University (OSU) Extension Educator in Agriculture and Natural Resources, "There is great value in presenting Annie's Project as a program
that is similar from state to state and county to county." Julia Woodruff and Doris Herringshaw, OSU Educator in Family and Consumer Sciences,
believe it is important for Annie's Project and the OSU Extension to be connected. This builds name recognition in the state for both Annie's
Project and Extension.
Teamwork Led to First Ohio Classes
Her leadership with the Ohio Women in Agriculture Conference led Doris to Annie's Project. She heard Bob Wells speak about Annie's Project
at a National Women in Agriculture Educators Conference and invited him to share the project at the Northwest Ohio Women in Ag Program. The
response? Doris remembers women saying, "We need this kind of information, and we need it now!" After hearing Ruth Hambleton speak at the 2006
National Association of County Agriculture Agents AM/PIC conference in Cincinnati, OH, Julia was immediately captivated by the program. She
learned Doris was the state coordinator and contacted her. The two Extension educators and farm women had never met before, but they both
knew there was a need for and an audience for Annie's Project in Ohio and teamed up to begin planning classes. Doris and Julia were thankful
they had the Annie's National Leadership Team to call on. "Ruth and Bob have been great help in getting Annie's Project rolling in Ohio; they
have been supportive, answered questions, and provided encouragement as we started our workshops," Julia shared.
"Doris and I have led the statewide movement for Annie's Project, but local Annie's Project facilitators have been very important to the success
of the workshops throughout the past four years," relates Julia. Each local workshop has been adapted by local educators to fit needs of women in
the community. For example, not all classes include grain marketing, but may include milk marketing or direct marketing sessions. Currently Ohio
educators are facilitating an Annie's Project class directed towards women involved in Ohio's green industry (greenhouse growing of food and
ornamental plants). Julia reported the class was actually very similar to a standard Annie's Project class, but included examples relevant to
the industry and green industry speakers. The class also addressed retail marketing and other specific needs.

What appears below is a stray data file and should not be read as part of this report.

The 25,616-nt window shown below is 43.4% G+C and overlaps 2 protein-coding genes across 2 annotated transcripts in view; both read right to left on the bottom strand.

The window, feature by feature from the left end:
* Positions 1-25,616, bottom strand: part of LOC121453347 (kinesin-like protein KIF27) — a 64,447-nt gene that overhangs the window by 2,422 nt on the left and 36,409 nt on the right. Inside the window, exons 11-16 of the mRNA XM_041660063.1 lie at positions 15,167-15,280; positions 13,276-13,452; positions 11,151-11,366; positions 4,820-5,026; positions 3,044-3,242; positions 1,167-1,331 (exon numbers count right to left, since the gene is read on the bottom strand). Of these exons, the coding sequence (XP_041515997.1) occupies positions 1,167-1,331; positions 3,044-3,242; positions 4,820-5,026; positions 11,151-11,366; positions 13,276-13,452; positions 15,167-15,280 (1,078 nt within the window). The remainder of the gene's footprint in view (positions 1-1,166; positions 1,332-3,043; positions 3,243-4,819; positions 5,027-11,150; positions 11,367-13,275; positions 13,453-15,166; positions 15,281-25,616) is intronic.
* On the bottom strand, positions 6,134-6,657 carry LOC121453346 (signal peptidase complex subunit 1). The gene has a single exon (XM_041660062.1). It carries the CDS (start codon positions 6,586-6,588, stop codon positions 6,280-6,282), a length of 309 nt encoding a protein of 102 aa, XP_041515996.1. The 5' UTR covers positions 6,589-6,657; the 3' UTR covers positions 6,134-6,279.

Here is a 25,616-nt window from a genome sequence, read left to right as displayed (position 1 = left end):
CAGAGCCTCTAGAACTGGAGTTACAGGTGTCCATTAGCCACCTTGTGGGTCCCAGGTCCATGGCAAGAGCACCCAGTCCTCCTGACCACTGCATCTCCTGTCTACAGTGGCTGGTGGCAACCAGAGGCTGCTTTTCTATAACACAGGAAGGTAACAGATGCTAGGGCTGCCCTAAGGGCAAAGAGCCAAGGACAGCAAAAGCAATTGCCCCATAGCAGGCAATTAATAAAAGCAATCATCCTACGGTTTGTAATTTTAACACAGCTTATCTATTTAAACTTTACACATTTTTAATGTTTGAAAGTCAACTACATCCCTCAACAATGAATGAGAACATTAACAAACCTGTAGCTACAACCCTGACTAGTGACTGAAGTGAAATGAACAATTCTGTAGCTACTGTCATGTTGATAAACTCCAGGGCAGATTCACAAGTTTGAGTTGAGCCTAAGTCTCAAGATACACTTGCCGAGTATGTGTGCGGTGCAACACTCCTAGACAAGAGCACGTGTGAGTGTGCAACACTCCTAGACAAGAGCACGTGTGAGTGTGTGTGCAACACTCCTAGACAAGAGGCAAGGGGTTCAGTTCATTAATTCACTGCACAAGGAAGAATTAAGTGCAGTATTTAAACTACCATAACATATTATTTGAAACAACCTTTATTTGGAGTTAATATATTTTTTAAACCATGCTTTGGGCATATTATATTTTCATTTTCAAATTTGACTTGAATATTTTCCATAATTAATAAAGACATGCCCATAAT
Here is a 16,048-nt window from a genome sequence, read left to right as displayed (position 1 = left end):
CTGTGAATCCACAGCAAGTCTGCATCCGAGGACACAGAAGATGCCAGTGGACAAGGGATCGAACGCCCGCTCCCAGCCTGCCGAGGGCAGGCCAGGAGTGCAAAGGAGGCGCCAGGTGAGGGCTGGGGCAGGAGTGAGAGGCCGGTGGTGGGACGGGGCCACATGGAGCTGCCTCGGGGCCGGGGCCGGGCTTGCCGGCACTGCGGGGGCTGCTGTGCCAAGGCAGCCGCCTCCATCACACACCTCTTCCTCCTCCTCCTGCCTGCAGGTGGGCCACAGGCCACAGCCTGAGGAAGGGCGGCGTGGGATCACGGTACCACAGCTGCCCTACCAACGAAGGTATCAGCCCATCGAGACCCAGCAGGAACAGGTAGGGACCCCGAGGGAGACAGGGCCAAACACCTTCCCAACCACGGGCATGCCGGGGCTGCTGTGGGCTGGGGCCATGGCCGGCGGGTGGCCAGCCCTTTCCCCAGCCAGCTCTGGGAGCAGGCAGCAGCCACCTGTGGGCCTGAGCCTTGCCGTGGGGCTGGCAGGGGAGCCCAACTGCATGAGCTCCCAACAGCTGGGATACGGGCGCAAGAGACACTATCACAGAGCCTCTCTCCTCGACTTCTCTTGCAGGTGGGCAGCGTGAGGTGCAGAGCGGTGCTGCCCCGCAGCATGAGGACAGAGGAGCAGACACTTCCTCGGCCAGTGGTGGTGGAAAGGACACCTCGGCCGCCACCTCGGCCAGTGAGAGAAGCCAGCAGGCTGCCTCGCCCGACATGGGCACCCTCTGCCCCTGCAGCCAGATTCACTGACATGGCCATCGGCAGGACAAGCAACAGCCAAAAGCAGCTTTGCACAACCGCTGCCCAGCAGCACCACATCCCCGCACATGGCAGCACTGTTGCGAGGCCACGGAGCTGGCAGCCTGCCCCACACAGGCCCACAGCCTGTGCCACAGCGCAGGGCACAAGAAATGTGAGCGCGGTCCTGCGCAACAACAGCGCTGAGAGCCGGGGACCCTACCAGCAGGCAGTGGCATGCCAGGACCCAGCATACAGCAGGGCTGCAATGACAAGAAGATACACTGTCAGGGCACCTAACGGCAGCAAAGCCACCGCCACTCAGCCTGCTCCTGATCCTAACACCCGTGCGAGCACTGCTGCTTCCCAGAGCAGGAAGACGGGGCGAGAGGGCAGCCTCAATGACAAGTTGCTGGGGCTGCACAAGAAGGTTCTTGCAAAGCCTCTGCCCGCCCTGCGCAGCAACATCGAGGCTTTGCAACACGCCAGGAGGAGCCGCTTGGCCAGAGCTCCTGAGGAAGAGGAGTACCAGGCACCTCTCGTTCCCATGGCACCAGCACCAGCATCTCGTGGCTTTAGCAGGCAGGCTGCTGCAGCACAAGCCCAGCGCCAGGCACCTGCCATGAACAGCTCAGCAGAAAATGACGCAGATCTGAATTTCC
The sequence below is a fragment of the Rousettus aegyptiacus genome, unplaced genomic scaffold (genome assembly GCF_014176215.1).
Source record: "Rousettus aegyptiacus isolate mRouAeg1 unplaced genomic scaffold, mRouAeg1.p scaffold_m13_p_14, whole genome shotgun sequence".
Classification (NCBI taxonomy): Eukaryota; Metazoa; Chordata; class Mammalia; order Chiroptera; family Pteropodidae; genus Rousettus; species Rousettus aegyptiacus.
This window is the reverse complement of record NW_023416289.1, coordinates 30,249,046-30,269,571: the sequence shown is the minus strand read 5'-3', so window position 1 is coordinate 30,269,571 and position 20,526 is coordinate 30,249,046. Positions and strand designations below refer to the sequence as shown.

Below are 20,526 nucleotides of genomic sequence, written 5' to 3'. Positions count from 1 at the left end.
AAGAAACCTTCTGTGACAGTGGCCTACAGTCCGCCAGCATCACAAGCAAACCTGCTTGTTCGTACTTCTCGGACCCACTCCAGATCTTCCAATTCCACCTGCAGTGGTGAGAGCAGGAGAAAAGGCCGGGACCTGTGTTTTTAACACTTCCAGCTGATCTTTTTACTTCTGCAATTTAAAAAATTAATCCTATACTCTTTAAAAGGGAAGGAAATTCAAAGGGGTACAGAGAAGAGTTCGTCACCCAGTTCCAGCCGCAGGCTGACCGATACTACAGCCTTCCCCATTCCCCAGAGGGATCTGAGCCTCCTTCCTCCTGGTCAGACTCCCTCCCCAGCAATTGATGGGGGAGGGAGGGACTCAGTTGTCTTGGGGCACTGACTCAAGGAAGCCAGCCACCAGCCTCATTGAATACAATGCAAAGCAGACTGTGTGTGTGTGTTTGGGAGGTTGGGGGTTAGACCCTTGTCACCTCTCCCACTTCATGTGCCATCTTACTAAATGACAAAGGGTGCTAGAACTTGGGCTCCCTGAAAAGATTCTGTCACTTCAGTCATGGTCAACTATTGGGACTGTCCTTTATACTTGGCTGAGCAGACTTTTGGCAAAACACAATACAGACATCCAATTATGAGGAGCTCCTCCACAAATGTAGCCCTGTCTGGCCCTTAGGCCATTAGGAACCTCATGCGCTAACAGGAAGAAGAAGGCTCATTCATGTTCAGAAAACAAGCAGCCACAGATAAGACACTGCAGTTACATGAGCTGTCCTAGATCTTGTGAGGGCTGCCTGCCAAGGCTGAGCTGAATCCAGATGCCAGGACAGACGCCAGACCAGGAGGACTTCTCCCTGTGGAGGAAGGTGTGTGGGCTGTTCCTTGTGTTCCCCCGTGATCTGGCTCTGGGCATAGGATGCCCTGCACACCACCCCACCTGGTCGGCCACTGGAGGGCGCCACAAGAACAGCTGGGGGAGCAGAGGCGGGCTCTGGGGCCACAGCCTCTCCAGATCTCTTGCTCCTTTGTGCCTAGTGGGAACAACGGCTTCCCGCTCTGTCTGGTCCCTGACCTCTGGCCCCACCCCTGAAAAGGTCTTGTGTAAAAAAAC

A focus on farm family communication has been one of the unique aspects of Annie's Project in Ohio. Fortunately, Dr. Bernie Erven, OSU Emeriti,
has been available to teach at many of the workshops and the topic has been well received by the farm women. "Bernie is a great teacher of family
communications through story telling" says Doris, "He gives women the approach and the confidence to have these family discussions." The women
identify with Dr. Erven's explanations of their husband's communication styles. He encourages women to concentrate on and ask the hard questions.
"It is always a very eye opening experience and in some cases very troubling for families," relays Doris.
Educators and Partners Buy-in to Annie's Project
The biggest change Doris and Julia see since the first Annie's Project classes were offered in 2007 is the buy-in from other Extension
educators throughout the Ohio system. When they put out a call for local facilitators to host classes this winter, they received over 20 responses.
"We had a tenured educator, who is currently facilitating a class, comment that this is one of the most rewarding programs he has been associated
with throughout his career!" exclaimed Julia. The Ohio Extension system is pleased with the commitment both Family and Consumer Science and
Agricultural educators have given Annie's Project. Doris believes commitment from both program areas is essential to meet the interests and needs
of the farm women. Doris and Julia agree it has been nice to work together and offer their expertise to these women.
Annie's Project achieved success in the state and this helped to bring in new educators. Ohio also adapted North Dakota's facilitator guide to
assist new educators. The Ohio team is currently developing an online version of the guide. Doris and Julia have also presented posters at conferences
and written articles for state newsletters to help get the word out about Annie's Project. Julia commented, "The impacts have spoken for themselves
and helped to bring in new educators."